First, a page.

Afterwards we talked about sensations that arise during zazen and what to do about them, specifically what qualifies as something worth moving your body for, at the risk of becoming a distraction for the people sitting next to you. As someone pointed out, meditation is a good time to experiment with reactions one might not default to in everyday life.

In this case, clearly there was some type of insect crawling on my body and my first instinct in daily life would be to (a) look at it and/or (b) brush it off. The outcome of (a) would most likely determine whether reaction (b) manifests itself. If I saw that it was a mosquito or a large spider, I would no doubt immediately brush it off. I might even brush whatever it was off without first looking at it. The mere feeling of something crawling on me could provoke an action designed for instantaneous removal, at the risk of potential injury or even death to a living organism.

If last night I had jerked my arm when I felt the crawling sensation I would likely have disturbed the people sitting to my left and right. Knowing this I sat with the sensation and in turn experienced a curious response within myself. I felt connected to this insect of which I did not even have a visual image. All I had was the feeling of its legs as it moved in zigzag motions along my skin. I felt its uncertainty as it paused and turned back the way it had come. I felt a friendliness toward it growing as we momentarily shared the same space.

As Shunryu Suzuki once said:

When our life is based on respect and complete trust, it will be completely peaceful. Our relationship with nature should also be like this. We should respect everything, and we can practice respecting things in the way we relate with them.¹

¹Suzuki, Shunryu. Not Always So: Practicing the True Spirit of Zen. Edited by Edward Espe Brown. New York: HarperCollins; 2003.

Moment death–
each day a thousandfold.
From atop the promontory:
Ahoy! The headwind wakes.

Connections cleave–
backwind pushes us.
I cannot stop it.
I cannot step into it.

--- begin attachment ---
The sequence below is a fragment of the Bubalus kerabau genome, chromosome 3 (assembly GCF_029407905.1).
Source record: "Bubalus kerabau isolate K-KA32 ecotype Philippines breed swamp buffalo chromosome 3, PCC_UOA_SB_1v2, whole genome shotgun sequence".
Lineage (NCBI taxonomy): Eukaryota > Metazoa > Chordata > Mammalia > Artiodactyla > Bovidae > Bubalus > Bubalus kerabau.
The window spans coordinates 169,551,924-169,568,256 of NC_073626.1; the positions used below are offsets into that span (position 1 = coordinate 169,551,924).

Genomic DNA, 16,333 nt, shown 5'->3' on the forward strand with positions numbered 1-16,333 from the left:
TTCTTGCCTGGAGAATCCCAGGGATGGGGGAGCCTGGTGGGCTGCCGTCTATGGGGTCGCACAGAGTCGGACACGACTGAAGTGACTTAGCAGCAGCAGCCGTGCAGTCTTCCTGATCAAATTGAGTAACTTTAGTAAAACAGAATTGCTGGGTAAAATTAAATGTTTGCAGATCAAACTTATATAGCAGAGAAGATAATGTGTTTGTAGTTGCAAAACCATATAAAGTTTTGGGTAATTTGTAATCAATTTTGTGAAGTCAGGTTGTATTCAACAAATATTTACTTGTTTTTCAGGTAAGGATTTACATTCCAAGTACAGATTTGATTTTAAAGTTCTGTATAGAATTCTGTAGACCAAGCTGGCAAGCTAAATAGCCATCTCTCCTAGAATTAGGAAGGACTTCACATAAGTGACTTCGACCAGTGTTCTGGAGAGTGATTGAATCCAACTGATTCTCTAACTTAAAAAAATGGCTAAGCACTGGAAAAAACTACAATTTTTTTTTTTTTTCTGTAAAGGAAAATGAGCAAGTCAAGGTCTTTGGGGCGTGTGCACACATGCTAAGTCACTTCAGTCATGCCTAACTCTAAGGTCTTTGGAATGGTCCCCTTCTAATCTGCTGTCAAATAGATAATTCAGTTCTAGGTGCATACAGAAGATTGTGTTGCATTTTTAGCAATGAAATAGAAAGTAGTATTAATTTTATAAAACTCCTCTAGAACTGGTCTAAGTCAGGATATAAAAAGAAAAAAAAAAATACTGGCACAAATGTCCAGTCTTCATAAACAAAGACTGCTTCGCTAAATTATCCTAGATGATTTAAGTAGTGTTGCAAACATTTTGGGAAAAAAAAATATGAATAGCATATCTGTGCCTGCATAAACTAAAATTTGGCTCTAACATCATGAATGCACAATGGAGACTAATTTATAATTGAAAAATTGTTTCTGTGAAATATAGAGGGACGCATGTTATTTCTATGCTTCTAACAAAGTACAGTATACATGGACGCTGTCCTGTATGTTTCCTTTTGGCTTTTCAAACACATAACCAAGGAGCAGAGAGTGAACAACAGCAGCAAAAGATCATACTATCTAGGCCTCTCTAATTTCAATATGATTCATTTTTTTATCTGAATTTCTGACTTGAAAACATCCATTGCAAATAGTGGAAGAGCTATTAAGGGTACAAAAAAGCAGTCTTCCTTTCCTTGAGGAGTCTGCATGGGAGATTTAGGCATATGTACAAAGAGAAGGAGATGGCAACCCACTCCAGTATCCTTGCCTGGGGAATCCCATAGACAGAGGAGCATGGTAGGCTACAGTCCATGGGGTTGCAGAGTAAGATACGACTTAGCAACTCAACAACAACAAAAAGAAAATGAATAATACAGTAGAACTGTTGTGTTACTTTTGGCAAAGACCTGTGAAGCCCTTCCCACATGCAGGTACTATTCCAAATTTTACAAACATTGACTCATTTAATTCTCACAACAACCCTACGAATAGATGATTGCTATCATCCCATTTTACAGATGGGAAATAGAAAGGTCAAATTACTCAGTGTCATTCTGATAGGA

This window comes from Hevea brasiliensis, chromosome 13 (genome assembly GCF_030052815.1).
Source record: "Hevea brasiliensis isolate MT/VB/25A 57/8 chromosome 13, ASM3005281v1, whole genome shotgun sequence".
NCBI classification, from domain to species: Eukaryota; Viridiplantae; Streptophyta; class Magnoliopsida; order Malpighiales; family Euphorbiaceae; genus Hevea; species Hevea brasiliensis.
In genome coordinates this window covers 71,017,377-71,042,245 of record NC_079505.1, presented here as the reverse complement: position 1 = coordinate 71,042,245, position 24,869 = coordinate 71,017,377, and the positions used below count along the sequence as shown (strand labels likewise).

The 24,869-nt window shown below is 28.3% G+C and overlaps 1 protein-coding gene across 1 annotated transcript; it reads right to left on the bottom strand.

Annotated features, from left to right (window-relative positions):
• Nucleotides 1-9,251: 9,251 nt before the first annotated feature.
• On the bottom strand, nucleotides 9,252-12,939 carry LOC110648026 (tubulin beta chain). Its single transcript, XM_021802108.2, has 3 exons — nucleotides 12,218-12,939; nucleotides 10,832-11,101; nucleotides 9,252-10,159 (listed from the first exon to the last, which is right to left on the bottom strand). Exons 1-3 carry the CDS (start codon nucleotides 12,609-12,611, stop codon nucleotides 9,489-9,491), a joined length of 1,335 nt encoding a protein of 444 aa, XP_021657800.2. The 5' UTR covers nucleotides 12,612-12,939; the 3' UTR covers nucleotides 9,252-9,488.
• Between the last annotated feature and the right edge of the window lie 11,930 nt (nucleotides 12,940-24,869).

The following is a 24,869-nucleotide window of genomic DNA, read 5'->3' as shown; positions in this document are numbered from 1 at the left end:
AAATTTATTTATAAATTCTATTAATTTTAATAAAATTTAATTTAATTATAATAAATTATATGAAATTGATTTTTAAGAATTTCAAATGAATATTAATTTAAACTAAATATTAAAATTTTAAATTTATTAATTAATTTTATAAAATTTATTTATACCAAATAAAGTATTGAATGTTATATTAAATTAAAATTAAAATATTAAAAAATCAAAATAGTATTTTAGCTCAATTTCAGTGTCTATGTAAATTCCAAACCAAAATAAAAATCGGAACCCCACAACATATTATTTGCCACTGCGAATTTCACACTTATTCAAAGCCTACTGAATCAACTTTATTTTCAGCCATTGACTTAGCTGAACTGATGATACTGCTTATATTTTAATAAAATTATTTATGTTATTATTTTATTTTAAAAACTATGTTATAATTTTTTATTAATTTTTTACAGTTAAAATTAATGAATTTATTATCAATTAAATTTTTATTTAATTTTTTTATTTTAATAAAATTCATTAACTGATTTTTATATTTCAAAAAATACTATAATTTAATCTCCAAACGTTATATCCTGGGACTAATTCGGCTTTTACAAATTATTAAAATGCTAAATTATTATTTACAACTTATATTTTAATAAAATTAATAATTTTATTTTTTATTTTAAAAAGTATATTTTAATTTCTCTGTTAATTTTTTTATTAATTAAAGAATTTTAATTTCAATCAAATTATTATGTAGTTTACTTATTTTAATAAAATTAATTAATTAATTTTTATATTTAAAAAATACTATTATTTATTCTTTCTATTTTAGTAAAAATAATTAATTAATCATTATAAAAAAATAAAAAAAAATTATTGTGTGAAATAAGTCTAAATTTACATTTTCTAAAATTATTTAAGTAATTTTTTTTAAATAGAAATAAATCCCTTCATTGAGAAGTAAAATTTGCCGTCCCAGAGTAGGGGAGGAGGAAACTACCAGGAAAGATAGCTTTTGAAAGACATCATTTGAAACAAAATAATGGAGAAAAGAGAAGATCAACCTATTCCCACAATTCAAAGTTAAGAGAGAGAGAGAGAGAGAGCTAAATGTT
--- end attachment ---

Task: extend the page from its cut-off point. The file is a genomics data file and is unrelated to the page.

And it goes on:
Clinging tendrils,
even unthought-of,
gulliver us
to the not-now.

Tripartite refuge limps
on weakened limbs.
Ever-widening eyes
Astigmatized.

you and i have created it

What is the relationship between yourself and the misery, the confusion, in and around you? Surely this confusion, this misery, did not come into being by itself. You and I have created it, not a capitalist or a communist or a fascist society, but you and I have created it in our relationship with each other. What you are within has been projected without, on to the world; what you are, what you think and what you feel, what you do in your everyday existence is projected outwardly, and that constitutes the world. If we are miserable, confused, chaotic within, by projection that becomes the world, that becomes society, because the relationship between yourself and myself, between myself and another is society—society is the product of our relationship—and if our relationship is confused, egocentric, narrow, limited, national, we project that and bring chaos into the world.

Jiddu Krishnamurti, The First and Last Freedom, p 36

three friends

There were three friends
Discussing life.
One said:
“Can men live together
And know nothing of it?
Work together
And produce nothing?
Can they fly around in space
And forget to exist
World without end?”
The three friends looked at each other
And burst out laughing.
They had no explanation.
Thus they were better friends than before.

Then one friend died.
Confucius
Sent a disciple to help the other two
Chant his obsequies.

The disciple found that one friend
Had composed a song.
While the other played a lute,
They sang:

“Hey, Sung Hu!
Where’d you go?
Hey, Sung Hu!
Where’d you go?
You have gone
Where you really were.
And we are here—
Damn it! We are here!”

Then the disciple of Confucius burst in on them and
Exclaimed: “May I inquire where you find this in the
Rubrics for obsequies,
This frivolous carolling in the presence of the departed?”

The two friends looked at each other and laughed:
“Poor fellow,” they said, “he doesn’t know the new liturgy!”

—Thomas Merton. The Way of Chuang Tzu [vi. II.]. New York: New Directions, 1969.